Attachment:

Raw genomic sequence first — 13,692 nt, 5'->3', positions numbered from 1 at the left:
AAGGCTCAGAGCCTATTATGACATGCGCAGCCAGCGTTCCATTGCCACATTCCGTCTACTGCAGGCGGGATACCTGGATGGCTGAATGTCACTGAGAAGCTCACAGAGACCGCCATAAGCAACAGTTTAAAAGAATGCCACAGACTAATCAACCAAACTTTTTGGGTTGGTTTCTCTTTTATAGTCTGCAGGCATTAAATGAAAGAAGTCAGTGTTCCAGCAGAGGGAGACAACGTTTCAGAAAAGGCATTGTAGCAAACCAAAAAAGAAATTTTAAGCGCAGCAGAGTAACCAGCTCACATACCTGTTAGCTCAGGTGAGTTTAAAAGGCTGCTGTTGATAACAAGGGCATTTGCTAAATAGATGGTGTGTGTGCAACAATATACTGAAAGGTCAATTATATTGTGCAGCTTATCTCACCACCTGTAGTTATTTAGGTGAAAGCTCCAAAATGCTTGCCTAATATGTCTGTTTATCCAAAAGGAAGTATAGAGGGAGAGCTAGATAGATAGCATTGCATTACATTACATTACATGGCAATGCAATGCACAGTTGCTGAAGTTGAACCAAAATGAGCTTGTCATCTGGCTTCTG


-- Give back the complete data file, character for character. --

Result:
Raw genomic sequence first — 13,692 nt, 5'->3', positions numbered from 1 at the left:
AAGGCTCAGAGCCTATTATGACATGCGCAGCCAGCGTTCCATTGCCACATTCCGTCTACTGCAGGCGGGATACCTGGATGGCTGAATGTCACTGAGAAGCTCACAGAGACCGCCATAAGCAACAGTTTAAAAGAATGCCACAGACTAATCAACCAAACTTTTTGGGTTGGTTTCTCTTTTATAGTCTGCAGGCATTAAATGAAAGAAGTCAGTGTTCCAGCAGAGGGAGACAACGTTTCAGAAAAGGCATTGTAGCAAACCAAAAAAGAAATTTTAAGCGCAGCAGAGTAACCAGCTCACATACCTGTTAGCTCAGGTGAGTTTAAAAGGCTGCTGTTGATAACAAGGGCATTTGCTAAATAGATGGTGTGTGTGCAACAATATACTGAAAGGTCAATTATATTGTGCAGCTTATCTCACCACCTGTAGTTATTTAGGTGAAAGCTCCAAAATGCTTGCCTAATATGTCTGTTTATCCAAAAGGAAGTATAGAGGGAGAGCTAGATAGATAGCATTGCATTACATTACATTACATGGCAATGCAATGCACAGTTGCTGAAGTTGAACCAAAATGAGCTTGTCATCTGGCTTCTG